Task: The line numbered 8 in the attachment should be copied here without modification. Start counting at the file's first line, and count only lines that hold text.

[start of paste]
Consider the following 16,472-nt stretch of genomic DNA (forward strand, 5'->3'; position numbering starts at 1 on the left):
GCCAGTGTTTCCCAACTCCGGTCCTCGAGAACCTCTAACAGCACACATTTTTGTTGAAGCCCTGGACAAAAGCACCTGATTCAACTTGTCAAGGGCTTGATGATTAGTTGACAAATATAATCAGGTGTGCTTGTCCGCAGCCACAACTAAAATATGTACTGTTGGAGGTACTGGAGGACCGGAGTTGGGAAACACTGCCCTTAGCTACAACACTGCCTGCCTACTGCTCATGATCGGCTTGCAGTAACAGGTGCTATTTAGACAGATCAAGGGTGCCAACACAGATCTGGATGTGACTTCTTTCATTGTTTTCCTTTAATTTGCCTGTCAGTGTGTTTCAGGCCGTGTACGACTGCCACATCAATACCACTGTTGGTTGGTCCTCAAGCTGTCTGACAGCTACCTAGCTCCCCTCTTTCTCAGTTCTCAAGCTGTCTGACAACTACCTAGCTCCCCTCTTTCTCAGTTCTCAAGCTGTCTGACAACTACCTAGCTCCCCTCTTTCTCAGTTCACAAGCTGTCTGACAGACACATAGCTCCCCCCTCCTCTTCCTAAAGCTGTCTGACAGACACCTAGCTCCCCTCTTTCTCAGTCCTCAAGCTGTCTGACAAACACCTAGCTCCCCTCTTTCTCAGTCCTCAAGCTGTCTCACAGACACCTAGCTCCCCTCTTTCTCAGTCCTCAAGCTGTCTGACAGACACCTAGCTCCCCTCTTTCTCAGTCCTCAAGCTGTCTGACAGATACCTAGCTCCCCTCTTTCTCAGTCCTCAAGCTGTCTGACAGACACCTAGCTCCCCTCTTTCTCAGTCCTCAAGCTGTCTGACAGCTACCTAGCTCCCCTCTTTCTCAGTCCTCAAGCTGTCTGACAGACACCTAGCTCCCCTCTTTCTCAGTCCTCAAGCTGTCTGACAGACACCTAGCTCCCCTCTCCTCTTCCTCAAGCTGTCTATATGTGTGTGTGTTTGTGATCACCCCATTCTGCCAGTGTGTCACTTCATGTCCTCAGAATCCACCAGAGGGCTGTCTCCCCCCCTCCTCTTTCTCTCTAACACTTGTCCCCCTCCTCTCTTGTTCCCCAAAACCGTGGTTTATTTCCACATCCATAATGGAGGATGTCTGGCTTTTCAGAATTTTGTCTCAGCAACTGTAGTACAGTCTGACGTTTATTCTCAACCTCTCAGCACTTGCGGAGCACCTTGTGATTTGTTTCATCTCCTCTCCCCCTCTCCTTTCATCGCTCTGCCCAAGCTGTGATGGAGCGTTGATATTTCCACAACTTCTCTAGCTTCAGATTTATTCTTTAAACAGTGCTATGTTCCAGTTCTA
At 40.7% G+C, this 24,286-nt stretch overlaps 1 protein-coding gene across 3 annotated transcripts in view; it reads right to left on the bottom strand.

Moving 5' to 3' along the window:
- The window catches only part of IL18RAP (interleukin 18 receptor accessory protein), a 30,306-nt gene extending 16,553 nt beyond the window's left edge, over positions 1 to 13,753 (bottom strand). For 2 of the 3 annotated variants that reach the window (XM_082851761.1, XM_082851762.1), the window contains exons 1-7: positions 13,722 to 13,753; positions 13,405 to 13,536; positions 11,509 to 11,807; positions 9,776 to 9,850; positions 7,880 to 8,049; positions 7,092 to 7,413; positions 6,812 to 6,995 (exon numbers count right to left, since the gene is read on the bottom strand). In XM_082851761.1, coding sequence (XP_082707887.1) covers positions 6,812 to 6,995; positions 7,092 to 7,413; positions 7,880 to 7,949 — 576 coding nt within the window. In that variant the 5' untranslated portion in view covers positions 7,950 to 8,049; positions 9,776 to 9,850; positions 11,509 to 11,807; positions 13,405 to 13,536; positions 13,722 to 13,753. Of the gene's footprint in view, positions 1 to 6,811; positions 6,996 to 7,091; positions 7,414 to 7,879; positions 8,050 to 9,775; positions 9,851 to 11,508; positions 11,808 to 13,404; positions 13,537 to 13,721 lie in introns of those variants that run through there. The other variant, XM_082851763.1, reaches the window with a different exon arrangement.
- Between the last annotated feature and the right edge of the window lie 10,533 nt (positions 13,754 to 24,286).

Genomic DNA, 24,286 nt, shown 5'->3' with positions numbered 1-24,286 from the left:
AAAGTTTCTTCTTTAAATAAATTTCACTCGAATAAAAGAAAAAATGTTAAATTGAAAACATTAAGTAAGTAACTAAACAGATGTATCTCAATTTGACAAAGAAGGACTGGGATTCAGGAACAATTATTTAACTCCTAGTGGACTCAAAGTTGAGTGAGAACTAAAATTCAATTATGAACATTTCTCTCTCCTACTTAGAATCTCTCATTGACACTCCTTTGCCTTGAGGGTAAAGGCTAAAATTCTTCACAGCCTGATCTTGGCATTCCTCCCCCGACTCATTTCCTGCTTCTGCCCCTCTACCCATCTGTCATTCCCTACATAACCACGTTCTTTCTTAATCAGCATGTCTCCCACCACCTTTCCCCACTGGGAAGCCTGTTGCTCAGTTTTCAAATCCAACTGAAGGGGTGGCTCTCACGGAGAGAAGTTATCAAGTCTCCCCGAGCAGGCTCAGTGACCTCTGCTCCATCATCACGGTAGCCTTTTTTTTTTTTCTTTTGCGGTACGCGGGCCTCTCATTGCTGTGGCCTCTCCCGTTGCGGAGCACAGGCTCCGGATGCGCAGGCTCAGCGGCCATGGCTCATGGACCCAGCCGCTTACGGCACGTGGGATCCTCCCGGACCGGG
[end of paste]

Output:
AAAGTTTCTTCTTTAAATAAATTTCACTCGAATAAAAGAAAAAATGTTAAATTGAAAACATTAAGTAAGTAACTAAACAGATGTATCTCAATTTGACAAAGAAGGACTGGGATTCAGGAACAATTATTTAACTCCTAGTGGACTCAAAGTTGAGTGAGAACTAAAATTCAATTATGAACATTTCTCTCTCCTACTTAGAATCTCTCATTGACACTCCTTTGCCTTGAGGGTAAAGGCTAAAATTCTTCACAGCCTGATCTTGGCATTCCTCCCCCGACTCATTTCCTGCTTCTGCCCCTCTACCCATCTGTCATTCCCTACATAACCACGTTCTTTCTTAATCAGCATGTCTCCCACCACCTTTCCCCACTGGGAAGCCTGTTGCTCAGTTTTCAAATCCAACTGAAGGGGTGGCTCTCACGGAGAGAAGTTATCAAGTCTCCCCGAGCAGGCTCAGTGACCTCTGCTCCATCATCACGGTAGCCTTTTTTTTTTTTCTTTTGCGGTACGCGGGCCTCTCATTGCTGTGGCCTCTCCCGTTGCGGAGCACAGGCTCCGGATGCGCAGGCTCAGCGGCCATGGCTCATGGACCCAGCCGCTTACGGCACGTGGGATCCTCCCGGACCGGG